Love Thy Nature : Rethinking Our Connections

05/31/2016 04:59 pm ET Updated Dec 06, 2017

"Let the beauty of what you love be what you do.
There are a thousand ways to kneel and kiss the Earth."

--Rumi

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A new documentary, Love Thy Nature, directed by Sylvie Rokab, presents the premise that in order to tackle the problems facing the environment, we need to reactivate our individual and collective connection to nature.

Combining visceral cinematography with thoughtful interviews, Rokab offers the voice of Liam Neeson as the representative of Homo sapiens.

Beginning with lush and verdant scenes accompanied by the sounds of rushing waters and birds, Rokab cuts to the hectic pace of modern urban life. As Neeson reflects on the degree of wisdom possessed by Homo sapiens, scenes of trash dumps, oil soaked birds, and industrial factories flash by.

Cosmologist, Brian Swimme, states flatly, "There has not been this kind of destruction on the planet since the time of the dinosaurs, sixty-five million years ago." He adds, "Progress has its price."

During the Agrarian Revolution (10,000 BC to 3500 BC), society was in sync with nature. Three hundred years ago, the Industrial Revolution took place; the 20th and 21st centuries have manifested the Digital Revolution. This has marked a shift from people working in tandem with nature and its rhythms to the goal of taming nature to bend to our will.

"We are so far away from nature, that we are running into an evolutionary wall," explains social scientist, Duane Elgin.

Love Thy Nature compares the philosophies of Indigenous Peoples and of Eastern religions with the Judeo-Christian tract from the Old Testament, the latter which gives man "dominion" over the earth and all its species. In context of this patriarchal mindset, one can understand the trajectory to attitudes which have put profits first, given us fracking, mountaintop coal mining, and factory farming.

Swimme reviews the "self-regulatory" aspect of earth's interconnected and interdependent ecosystems. He emphasizes that the premise, "The earth is here for us to use," is a self-defeating course that must be rejected. "That's the big shift," he underscores.

Referencing the imbalance in our connection to animals and how they are manipulated in the pursuit of our own needs, Swimme offers, "Where did we get the strange idea that animals don't have feelings? We treat animals as if they were nothing."

British philosopher, Alan Watts, who spoke frequently about the fact that humans are nature, is shown elaborating on that concept with the assertion, "You didn't come into this world, you came out of it, like a wave from the ocean."

To demonstrate that point, the history of planet earth's 4.5 billion years is compressed into a one-year parallel. Dinosaurs disappear on Christmas Day. Homo sapiens appear at 11:37 p.m. on December 31. The last second of the last minute of December 31st represents the last 200 years.

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We learn that the genes of humans match up 99 percent with chimps, and 23 percent with trees. One can only ponder the hubris of human superiority. Swimme asks rhetorically, "Did we have to disconnect to come back? We're learning the commonality of all life."

Dayna Baumeister, co-founder of Biomimicry 3.8, evaluates developing technology inspired by the prototypes of nature. Definitive in her assessment that the paradigm of the Industrial Revolution has to change, she promotes the "conscious imitation of nature's genius." She advocates looking for a solution to dealing with "an extra carbon dioxide source" by studying how plants would process the situation.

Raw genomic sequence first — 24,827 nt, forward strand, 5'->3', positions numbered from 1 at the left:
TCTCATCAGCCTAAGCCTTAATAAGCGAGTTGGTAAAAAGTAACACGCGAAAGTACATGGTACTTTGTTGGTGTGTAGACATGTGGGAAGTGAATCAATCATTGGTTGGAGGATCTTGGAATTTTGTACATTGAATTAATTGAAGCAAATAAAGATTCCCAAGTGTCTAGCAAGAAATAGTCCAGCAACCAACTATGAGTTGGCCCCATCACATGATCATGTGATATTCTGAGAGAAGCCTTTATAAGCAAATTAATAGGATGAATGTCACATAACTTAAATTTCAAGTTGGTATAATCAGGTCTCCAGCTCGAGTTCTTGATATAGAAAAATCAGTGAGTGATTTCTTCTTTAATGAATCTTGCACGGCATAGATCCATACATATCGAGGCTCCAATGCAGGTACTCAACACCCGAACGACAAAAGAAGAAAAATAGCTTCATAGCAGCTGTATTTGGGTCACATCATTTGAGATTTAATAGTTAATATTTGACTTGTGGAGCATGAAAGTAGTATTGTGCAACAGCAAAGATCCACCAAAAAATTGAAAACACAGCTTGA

Love Thy Nature draws connections between sensory overload, unhealthy foods, and windowless work spaces to disease, lower IQs in children, and depression. It promotes the goal of building nature into everyday experiences -- from places of learning and work to hospitals and homes.

I reached out to Rokab to get additional insights:

Your film is a visual celebration of nature. What are your goals for Love Thy Nature?

"My mission is to create a nature-connecting movement for two reasons. A relationship with nature makes us healthier, happier, more connected, and more alive human beings. Secondly, there is only one way that a society can make environmentalism its normal mindset. That is when its people have an intimate relationship with nature. We only protect what we love." 

What do you think it will take for elected leaders to show the political will to make substantive changes?

"The most effective way to have our leaders enact change is by having people use their voices. The more we educate our communities about the dangers we face, especially with climate change, the more people will pressure their leaders to take much needed action."

There is a strong emphasis on children getting an early introduction to nature. How do you believe that we can accomplish that as a society?

It starts at home. Families need to include nature in their calendars. As a species of this planet, we are wired to want to explore, discover, and wonder at a very young age.

Schools need to offer at least one [science] class outdoors, not just in labs. Recess is critical, as play is essential for a child's development.

Several ecological schools are now having kids plant organic gardens, so that instead of having heavily processed fast food meals, children eat organic vegetables and fruit from their own gardens. All schools and universities need to include outdoor education programs.

We need to unleash our kids and let them come alive!

A version of this article originally appeared on Moms Clean Air Force

Photos: Courtesy of Love Thy Nature